The purpose of this clinical research study is to answer the following questions using
18F-fluoromisonidazole as an imaging agent:
1. Do cells exist in human tumors that are at very low oxygen levels (hypoxic cells)?
2. If hypoxic cells exist in human tumors, do they effect the ability of radiotherapy to
control human tumors?
3. Can Positron Emission Tomography (PET scanning) detect hypoxic cells in human tumors?
Hypoxic (low oxygen) cells have long been known to exist in animal tumors. It is also known
that hypoxic cells are more difficult to eliminate with radiotherapy than tumor cells at
normal levels of oxygen (normoxic cells). However, the extent to which hypoxic cells limit
the curability of human tumors is uncertain. To determine if hypoxic cells exist in human
tumors and how hypoxic cells might influence the efficacy of radiotherapy, this study
involves direct measurements of oxygen levels in human tumors compared to the tumor uptake
of the experimental drug, 18F-fluoromisonidazole (18F-FMISO), visualized with PET scanning.
18F-fluoromisonidazole has been used with PET imaging to tell the difference between growing
tumors which have high and low oxygen content.
Before beginning radiotherapy, a PET scan (series of pictures, 20 min. scan) will be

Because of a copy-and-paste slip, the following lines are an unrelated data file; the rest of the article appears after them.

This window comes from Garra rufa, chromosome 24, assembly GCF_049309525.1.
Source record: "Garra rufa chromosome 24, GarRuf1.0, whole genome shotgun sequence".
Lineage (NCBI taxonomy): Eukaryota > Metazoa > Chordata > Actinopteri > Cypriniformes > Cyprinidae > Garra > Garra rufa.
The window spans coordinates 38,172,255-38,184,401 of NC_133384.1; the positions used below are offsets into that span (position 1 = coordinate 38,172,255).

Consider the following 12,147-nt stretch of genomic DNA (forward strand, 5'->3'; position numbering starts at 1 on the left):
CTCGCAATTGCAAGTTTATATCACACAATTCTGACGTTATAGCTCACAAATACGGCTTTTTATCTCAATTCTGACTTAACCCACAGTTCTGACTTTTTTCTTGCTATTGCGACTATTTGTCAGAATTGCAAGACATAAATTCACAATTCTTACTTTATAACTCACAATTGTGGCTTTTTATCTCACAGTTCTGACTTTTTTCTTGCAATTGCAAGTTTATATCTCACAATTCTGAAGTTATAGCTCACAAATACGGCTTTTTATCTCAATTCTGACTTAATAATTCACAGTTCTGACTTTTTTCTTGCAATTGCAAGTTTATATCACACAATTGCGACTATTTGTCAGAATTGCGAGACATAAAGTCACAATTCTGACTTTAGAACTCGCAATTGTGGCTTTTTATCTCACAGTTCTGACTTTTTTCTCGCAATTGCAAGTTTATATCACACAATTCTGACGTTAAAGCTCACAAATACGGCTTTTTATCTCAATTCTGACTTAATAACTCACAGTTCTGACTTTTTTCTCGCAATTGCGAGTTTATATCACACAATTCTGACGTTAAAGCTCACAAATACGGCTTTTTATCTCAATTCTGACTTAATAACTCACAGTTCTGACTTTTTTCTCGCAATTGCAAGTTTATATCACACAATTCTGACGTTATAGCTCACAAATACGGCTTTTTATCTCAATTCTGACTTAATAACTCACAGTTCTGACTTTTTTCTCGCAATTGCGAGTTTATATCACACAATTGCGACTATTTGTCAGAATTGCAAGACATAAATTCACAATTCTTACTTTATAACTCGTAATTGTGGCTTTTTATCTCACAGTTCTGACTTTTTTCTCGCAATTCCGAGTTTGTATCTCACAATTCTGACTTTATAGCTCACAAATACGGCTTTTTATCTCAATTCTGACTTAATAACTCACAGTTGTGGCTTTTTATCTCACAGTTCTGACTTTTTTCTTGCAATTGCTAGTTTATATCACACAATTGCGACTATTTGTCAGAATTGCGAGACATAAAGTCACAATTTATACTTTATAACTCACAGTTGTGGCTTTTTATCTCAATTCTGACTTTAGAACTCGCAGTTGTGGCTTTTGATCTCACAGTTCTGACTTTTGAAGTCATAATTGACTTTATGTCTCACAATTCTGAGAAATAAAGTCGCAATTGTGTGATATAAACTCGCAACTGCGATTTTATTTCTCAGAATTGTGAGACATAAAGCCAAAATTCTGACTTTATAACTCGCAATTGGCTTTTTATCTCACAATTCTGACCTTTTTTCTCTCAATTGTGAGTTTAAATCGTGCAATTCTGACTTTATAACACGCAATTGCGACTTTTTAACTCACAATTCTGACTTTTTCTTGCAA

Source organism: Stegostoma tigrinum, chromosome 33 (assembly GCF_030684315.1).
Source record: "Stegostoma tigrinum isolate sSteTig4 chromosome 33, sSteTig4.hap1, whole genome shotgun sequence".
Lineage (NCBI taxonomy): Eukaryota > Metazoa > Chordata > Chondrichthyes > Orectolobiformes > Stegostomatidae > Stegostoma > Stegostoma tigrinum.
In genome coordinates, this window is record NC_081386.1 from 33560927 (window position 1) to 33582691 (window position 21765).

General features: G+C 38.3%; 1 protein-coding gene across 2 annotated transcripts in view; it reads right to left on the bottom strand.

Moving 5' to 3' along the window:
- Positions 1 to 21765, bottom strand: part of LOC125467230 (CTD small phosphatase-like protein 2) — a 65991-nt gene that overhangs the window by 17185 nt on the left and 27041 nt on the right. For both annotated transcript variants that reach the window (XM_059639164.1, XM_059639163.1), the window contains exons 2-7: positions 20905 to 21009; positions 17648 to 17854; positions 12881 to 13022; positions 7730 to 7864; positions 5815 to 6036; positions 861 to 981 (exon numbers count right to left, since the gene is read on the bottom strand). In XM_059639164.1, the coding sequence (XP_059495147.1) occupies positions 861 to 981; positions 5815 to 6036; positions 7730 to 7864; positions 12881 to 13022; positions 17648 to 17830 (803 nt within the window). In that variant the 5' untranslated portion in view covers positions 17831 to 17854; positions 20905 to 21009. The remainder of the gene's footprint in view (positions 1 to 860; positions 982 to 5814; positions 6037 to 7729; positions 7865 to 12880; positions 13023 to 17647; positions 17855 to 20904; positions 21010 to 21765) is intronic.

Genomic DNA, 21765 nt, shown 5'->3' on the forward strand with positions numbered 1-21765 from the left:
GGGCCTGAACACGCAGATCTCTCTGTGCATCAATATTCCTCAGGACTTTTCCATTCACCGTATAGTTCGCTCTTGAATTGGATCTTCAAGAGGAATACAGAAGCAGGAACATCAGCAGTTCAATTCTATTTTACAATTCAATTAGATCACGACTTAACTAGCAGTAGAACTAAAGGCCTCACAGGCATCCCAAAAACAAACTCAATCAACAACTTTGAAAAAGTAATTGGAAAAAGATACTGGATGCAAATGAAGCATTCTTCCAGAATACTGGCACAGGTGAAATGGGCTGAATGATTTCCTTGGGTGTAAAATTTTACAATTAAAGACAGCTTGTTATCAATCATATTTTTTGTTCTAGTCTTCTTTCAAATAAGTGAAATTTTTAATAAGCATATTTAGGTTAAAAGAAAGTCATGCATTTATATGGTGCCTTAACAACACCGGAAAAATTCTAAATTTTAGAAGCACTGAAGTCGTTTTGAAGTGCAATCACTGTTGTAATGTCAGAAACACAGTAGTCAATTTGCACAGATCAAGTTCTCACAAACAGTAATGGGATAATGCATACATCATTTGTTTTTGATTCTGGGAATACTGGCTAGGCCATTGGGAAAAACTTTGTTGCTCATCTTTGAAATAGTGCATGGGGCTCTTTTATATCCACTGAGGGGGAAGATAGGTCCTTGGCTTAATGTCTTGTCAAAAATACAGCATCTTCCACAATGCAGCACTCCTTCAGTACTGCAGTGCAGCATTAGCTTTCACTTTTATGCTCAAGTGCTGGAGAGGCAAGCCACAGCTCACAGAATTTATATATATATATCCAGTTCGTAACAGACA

performed at 2 hours after an intravenous injection of a small amount of radioactive traces
drug, 18F-fluoromisonidazole (18F-FMISO) to observe the active hypoxia tumors areas. Upon
completion of the 18F-FMISO PET scan, direct oxygen measurements will be obtained by placing
a small needle into the tumor under computer tomographic (CT) guidance. The PET scan and
needle measurements will be repeated every 4 weeks into the course of radiotherapy and again
after the completion of radiotherapy. The measurement obtained by 18F-FMISO PET scanning
(non-invasive technique) and by direct needle measurements (invasive technique) will be
correlated with the eventual treatment outcome for future use.
- Histologically proven squamous cell carcinoma of head and neck wth metastatic neck
nodes greater than or equal to 2cm
- Karnofsky performance status greater or equal to 60%
- No prior irradiation or surgery to head/neck area
- No prior chemotherapy within 1 month of participation and have recovered from
associated related effects
- Not pregnant
- Any intercurrent medical or physiologic disorder which would prevent informed consent
- Underlying medical problems which would compromise technical ability to deliver a
"standard course" of radiation therapy
- Patients with PT or PTT over 1.5 times normal